|Kidd, M - MISSISSIPPI STATE UNIV|
|Corzo, A - MISSISSIPPI STATE UNIV|
|Hoehler, D - KEGUSSA CORPORATION|
|Barber, S - MISSISSIPPI STATE UNIV|
|Branton, S - MISSISSIPPI STATE UNIV|
Submitted to: Poultry Science
Publication Type: Peer Reviewed Journal
Publication Acceptance Date: May 18, 2004
Publication Date: August 1, 2004
Citation: Kidd, M.T., Corzo, A., Hoehler, D., Kerr, B.J., Barber, S.J., Branton, S.L. 2004. Threonine needs for broiler chickens with different growth rates. Poultry Science. 83: 1368-1375. Interpretive Summary: Dietary amino acid concentration in the diet should closely meet maintenance and tissue accretion needs of commercial broilers. This is especially important toward the middle and end of the rearing period of the bird when bird growth and muscle development is at its maximum. However, because diets are formulated with ingredients that do not match the nutrient needs of the bird exactly, under- and over-formulation of amino acids may exist and cause a depression in broiler performance and consequently, increase the excretion of nitrogen into the environment. The nutrient threonine is of critical importance as it is costly in dietary formulations, its deficiency will decrease the efficiency of sulfur amino acid and lysine utilization, and threonine is typically the third limiting amino acid behind methionine and lysine in commercial broiler diets. Experimentation indicated that birds from 21 to 42 days of age required approximately 0.74% total dietary threonine to optimize body weight gain and breast meat yield. This relates to a threonine to lysine ratio of 0.65 on a digestible amino acid basis. Across strains of birds with different growth rates, the optimal dietary threonine to lysine ratio did not vary greatly and should be considered in dietary formulations for optimal bird performance. In addition, as environmental issues with nitrogen losses from poultry operations becomes more pressing and as the availability of crystalline amino acids becomes more economically viable, understanding threonine concentration in feeding programs for optimal production and minimal nitrogen excretion is paramount to the broiler industry. Research results described in this report provides nutritionists at universities, feed companies, and broiler production facilities vital data on the importance of threonine in dietary formulations.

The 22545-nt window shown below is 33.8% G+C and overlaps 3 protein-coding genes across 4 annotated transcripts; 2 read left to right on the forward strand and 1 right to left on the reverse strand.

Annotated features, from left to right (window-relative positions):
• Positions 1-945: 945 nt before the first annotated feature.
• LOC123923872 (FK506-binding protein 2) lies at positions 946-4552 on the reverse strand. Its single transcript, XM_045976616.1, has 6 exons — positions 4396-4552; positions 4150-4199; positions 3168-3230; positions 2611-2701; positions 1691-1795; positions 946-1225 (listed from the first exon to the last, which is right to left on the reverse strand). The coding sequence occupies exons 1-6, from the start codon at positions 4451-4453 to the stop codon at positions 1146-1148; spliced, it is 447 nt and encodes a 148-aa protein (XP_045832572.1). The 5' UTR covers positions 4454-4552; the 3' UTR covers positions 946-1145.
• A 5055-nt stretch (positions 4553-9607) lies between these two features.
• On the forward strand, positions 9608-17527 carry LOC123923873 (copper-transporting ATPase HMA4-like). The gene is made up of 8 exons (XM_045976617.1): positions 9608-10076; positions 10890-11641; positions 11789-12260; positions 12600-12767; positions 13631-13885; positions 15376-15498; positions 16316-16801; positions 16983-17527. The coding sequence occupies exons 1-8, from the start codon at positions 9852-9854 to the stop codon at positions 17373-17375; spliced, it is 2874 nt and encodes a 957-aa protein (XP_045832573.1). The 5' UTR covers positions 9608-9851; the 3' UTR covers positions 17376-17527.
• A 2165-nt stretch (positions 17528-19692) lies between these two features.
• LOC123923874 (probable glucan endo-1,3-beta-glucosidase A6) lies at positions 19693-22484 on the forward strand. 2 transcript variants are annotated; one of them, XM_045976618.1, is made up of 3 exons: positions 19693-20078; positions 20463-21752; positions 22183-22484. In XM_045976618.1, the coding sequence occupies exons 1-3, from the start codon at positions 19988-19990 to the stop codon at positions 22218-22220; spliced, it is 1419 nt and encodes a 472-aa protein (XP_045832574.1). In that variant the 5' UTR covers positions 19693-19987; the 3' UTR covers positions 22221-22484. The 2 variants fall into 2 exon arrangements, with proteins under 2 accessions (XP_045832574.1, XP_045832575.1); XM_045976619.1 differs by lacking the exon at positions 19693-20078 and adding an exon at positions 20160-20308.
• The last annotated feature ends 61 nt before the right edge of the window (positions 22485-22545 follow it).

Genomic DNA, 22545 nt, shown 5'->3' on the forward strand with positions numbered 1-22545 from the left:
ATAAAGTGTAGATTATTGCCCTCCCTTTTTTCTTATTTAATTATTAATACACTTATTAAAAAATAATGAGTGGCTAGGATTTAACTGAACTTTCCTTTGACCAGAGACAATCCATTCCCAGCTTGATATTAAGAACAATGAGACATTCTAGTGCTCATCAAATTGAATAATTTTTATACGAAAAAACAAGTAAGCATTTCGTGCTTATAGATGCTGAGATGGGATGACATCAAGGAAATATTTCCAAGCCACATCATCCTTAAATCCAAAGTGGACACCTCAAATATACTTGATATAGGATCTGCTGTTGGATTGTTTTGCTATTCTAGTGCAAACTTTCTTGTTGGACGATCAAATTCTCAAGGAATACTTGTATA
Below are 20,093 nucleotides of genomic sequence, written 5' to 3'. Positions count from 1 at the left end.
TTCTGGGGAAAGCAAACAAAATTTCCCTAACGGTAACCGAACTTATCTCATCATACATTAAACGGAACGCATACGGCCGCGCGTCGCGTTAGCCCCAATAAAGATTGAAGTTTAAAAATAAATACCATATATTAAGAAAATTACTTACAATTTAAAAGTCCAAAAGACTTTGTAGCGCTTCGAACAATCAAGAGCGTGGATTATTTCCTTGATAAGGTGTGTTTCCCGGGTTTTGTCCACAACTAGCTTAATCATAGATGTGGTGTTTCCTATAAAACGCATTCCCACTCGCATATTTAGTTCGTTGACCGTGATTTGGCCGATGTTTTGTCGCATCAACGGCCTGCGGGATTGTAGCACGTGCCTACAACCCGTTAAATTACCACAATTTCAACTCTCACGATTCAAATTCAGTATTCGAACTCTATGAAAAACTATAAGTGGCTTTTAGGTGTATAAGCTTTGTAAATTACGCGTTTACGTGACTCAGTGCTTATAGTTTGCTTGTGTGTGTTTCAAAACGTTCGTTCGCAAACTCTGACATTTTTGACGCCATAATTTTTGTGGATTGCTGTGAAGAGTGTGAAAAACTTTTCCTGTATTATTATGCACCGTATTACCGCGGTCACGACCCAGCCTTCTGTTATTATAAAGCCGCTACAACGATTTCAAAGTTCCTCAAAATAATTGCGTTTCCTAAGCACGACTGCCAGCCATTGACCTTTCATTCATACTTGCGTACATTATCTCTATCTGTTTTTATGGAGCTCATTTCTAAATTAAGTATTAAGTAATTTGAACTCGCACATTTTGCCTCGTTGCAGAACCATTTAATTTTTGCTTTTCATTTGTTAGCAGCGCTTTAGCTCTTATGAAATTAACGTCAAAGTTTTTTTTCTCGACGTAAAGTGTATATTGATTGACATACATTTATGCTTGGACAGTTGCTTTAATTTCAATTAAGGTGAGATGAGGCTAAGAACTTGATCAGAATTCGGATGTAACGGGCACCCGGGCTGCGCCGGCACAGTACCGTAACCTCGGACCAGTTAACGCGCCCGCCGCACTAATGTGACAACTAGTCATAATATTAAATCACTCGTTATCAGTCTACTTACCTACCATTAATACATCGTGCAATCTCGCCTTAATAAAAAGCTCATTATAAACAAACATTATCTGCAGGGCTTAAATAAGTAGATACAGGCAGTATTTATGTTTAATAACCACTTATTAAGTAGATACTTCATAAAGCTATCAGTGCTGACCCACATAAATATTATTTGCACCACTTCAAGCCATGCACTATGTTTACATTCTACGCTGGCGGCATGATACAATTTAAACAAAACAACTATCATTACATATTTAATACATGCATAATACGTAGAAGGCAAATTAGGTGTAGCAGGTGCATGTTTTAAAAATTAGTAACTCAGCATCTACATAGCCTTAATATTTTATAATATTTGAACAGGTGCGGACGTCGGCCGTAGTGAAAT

Technical Abstract: Broilers consuming diets marginal in Thr may result in Lys inefficiency, in turn reducing breast meat because Thr is third limiting. Because the growth and tissue accretion rates of commercial broilers differ, a study evaluated Thr needs in three commercial broiler strains (A, multipurpose; B, high-yield; C, high-yield) known to differ in terms of feed intake, growth rate, and breast meat yield. Birds were randomized across 96 floor pens (12 birds/pen), received a common diet from d 1 to 20, and fed graduations of Thr (0.52 to 0.87% total Thr in 0.07% increments) from d 21 to 42. Treatments (3 x 6 factorial) were replicated between 5 and 6 times. The corn, soybean meal, and peanut meal test diet contained 0.43% and 0.96% digestible Thr and Lys, respectively. An additional group of strain C birds (8 pens) were maintained on a corn and soybean meal diet containing surfeit Thr (0.73% of diet). Birds fed to corn and soybean meal diet performed similar (P < 0.05) to birds fed to peanut meal diets with varying levels of Thr. A feed conversion interaction (P < 0.05) occurred indicating that strain C was more sensitive to Thr deficiency than strains A and B. The abdominal fat interaction (P < 0.05) indicated that strain A had more relative fat than strains B and C. All strains differed (P < 0.05) in terms of BW gain (A, 78.2; B, 75.1; C, 72.9 g/d). Strain C had the lowest (P < 0.05) feed intake resulting in the lowest (P < 0.05) Thr intake, but it had the highest (P < 0.05) breast meat yield. Most parameters tested yielded quadratic (P < 0.05) models whereby Thr estimates could be predicted. Namely, BW gain and breast meat yield resulted in total Thr estimates (95% of the upper asymptote) of 0.74 and 0.71%, respectively, which are in good agreement with the 1994 NRC (0.74%). The plasma Thr sigmoid response verified the former estimates. Analysis of strain intercepts and slopes as affected by Thr differed (P < 0.05) in terms of feed intake, but not BW gain or breast meat yield. The 21 to 42 d Thr need across strains is about 0.74% total or 0.65% digestible (Thr/Lys of 0.68).